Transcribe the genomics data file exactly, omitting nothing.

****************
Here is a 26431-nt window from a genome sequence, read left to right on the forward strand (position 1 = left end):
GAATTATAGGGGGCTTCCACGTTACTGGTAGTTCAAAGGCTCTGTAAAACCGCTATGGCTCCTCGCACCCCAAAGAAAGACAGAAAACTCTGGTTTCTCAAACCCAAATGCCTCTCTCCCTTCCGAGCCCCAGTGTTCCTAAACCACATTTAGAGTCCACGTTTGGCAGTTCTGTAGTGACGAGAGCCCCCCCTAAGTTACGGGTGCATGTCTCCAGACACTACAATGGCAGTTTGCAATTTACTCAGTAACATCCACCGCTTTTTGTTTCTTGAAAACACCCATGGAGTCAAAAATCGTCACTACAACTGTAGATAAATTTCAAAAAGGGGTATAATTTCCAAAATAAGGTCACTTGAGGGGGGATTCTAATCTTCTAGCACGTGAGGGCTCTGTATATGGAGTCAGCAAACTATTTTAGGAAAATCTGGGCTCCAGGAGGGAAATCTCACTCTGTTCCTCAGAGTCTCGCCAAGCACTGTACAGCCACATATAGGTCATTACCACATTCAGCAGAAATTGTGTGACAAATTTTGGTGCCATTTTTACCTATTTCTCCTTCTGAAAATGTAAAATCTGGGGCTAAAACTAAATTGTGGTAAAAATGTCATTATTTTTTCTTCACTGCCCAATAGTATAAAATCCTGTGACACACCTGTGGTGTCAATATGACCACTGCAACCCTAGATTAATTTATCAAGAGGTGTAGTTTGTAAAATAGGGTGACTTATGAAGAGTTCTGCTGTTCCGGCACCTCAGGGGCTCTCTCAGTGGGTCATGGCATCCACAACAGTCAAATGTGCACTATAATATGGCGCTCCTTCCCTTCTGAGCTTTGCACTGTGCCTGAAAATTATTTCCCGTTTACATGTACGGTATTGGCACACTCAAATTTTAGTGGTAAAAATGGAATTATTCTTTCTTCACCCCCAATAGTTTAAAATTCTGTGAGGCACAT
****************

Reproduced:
Here is a 26431-nt window from a genome sequence, read left to right on the forward strand (position 1 = left end):
GAATTATAGGGGGCTTCCACGTTACTGGTAGTTCAAAGGCTCTGTAAAACCGCTATGGCTCCTCGCACCCCAAAGAAAGACAGAAAACTCTGGTTTCTCAAACCCAAATGCCTCTCTCCCTTCCGAGCCCCAGTGTTCCTAAACCACATTTAGAGTCCACGTTTGGCAGTTCTGTAGTGACGAGAGCCCCCCCTAAGTTACGGGTGCATGTCTCCAGACACTACAATGGCAGTTTGCAATTTACTCAGTAACATCCACCGCTTTTTGTTTCTTGAAAACACCCATGGAGTCAAAAATCGTCACTACAACTGTAGATAAATTTCAAAAAGGGGTATAATTTCCAAAATAAGGTCACTTGAGGGGGGATTCTAATCTTCTAGCACGTGAGGGCTCTGTATATGGAGTCAGCAAACTATTTTAGGAAAATCTGGGCTCCAGGAGGGAAATCTCACTCTGTTCCTCAGAGTCTCGCCAAGCACTGTACAGCCACATATAGGTCATTACCACATTCAGCAGAAATTGTGTGACAAATTTTGGTGCCATTTTTACCTATTTCTCCTTCTGAAAATGTAAAATCTGGGGCTAAAACTAAATTGTGGTAAAAATGTCATTATTTTTTCTTCACTGCCCAATAGTATAAAATCCTGTGACACACCTGTGGTGTCAATATGACCACTGCAACCCTAGATTAATTTATCAAGAGGTGTAGTTTGTAAAATAGGGTGACTTATGAAGAGTTCTGCTGTTCCGGCACCTCAGGGGCTCTCTCAGTGGGTCATGGCATCCACAACAGTCAAATGTGCACTATAATATGGCGCTCCTTCCCTTCTGAGCTTTGCACTGTGCCTGAAAATTATTTCCCGTTTACATGTACGGTATTGGCACACTCAAATTTTAGTGGTAAAAATGGAATTATTCTTTCTTCACCCCCAATAGTTTAAAATTCTGTGAGGCACAT